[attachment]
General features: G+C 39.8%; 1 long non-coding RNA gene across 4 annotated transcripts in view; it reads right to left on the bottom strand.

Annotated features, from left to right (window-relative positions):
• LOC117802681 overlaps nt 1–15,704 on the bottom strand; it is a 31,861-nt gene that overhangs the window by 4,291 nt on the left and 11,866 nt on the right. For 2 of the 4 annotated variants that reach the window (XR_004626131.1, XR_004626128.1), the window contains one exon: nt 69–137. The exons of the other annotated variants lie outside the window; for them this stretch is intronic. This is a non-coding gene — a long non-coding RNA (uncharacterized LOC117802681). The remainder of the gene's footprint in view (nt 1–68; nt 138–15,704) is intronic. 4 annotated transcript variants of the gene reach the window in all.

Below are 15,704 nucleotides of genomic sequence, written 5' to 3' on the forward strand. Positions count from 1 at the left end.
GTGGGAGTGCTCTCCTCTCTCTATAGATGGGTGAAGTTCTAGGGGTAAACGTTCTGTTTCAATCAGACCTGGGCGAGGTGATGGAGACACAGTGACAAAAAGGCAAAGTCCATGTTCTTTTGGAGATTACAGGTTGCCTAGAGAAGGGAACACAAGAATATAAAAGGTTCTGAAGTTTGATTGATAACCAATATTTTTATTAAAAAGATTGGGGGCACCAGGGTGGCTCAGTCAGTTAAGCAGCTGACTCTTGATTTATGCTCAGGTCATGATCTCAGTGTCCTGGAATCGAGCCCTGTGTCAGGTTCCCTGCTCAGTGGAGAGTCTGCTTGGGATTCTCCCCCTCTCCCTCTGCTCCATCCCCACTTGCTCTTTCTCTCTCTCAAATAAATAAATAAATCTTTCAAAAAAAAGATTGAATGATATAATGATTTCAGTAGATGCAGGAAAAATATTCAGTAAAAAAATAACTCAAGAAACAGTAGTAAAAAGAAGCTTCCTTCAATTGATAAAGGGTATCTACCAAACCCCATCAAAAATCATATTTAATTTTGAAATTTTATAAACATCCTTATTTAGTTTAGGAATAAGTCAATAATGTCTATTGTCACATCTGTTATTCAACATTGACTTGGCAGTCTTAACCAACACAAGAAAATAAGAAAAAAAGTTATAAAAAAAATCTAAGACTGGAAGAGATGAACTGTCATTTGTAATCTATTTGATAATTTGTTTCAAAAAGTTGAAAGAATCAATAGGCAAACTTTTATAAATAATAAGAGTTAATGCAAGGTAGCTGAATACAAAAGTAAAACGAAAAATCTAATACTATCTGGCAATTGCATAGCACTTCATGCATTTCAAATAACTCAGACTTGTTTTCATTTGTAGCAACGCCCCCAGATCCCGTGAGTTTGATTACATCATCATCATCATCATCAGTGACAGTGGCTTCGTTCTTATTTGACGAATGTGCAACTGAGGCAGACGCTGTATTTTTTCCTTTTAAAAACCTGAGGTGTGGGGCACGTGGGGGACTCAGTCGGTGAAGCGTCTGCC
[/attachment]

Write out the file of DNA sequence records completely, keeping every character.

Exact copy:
General features: G+C 39.8%; 1 long non-coding RNA gene across 4 annotated transcripts in view; it reads right to left on the bottom strand.

Annotated features, from left to right (window-relative positions):
• LOC117802681 overlaps nt 1–15,704 on the bottom strand; it is a 31,861-nt gene that overhangs the window by 4,291 nt on the left and 11,866 nt on the right. For 2 of the 4 annotated variants that reach the window (XR_004626131.1, XR_004626128.1), the window contains one exon: nt 69–137. The exons of the other annotated variants lie outside the window; for them this stretch is intronic. This is a non-coding gene — a long non-coding RNA (uncharacterized LOC117802681). The remainder of the gene's footprint in view (nt 1–68; nt 138–15,704) is intronic. 4 annotated transcript variants of the gene reach the window in all.

Below are 15,704 nucleotides of genomic sequence, written 5' to 3' on the forward strand. Positions count from 1 at the left end.
GTGGGAGTGCTCTCCTCTCTCTATAGATGGGTGAAGTTCTAGGGGTAAACGTTCTGTTTCAATCAGACCTGGGCGAGGTGATGGAGACACAGTGACAAAAAGGCAAAGTCCATGTTCTTTTGGAGATTACAGGTTGCCTAGAGAAGGGAACACAAGAATATAAAAGGTTCTGAAGTTTGATTGATAACCAATATTTTTATTAAAAAGATTGGGGGCACCAGGGTGGCTCAGTCAGTTAAGCAGCTGACTCTTGATTTATGCTCAGGTCATGATCTCAGTGTCCTGGAATCGAGCCCTGTGTCAGGTTCCCTGCTCAGTGGAGAGTCTGCTTGGGATTCTCCCCCTCTCCCTCTGCTCCATCCCCACTTGCTCTTTCTCTCTCTCAAATAAATAAATAAATCTTTCAAAAAAAAGATTGAATGATATAATGATTTCAGTAGATGCAGGAAAAATATTCAGTAAAAAAATAACTCAAGAAACAGTAGTAAAAAGAAGCTTCCTTCAATTGATAAAGGGTATCTACCAAACCCCATCAAAAATCATATTTAATTTTGAAATTTTATAAACATCCTTATTTAGTTTAGGAATAAGTCAATAATGTCTATTGTCACATCTGTTATTCAACATTGACTTGGCAGTCTTAACCAACACAAGAAAATAAGAAAAAAAGTTATAAAAAAAATCTAAGACTGGAAGAGATGAACTGTCATTTGTAATCTATTTGATAATTTGTTTCAAAAAGTTGAAAGAATCAATAGGCAAACTTTTATAAATAATAAGAGTTAATGCAAGGTAGCTGAATACAAAAGTAAAACGAAAAATCTAATACTATCTGGCAATTGCATAGCACTTCATGCATTTCAAATAACTCAGACTTGTTTTCATTTGTAGCAACGCCCCCAGATCCCGTGAGTTTGATTACATCATCATCATCATCATCAGTGACAGTGGCTTCGTTCTTATTTGACGAATGTGCAACTGAGGCAGACGCTGTATTTTTTCCTTTTAAAAACCTGAGGTGTGGGGCACGTGGGGGACTCAGTCGGTGAAGCGTCTGCC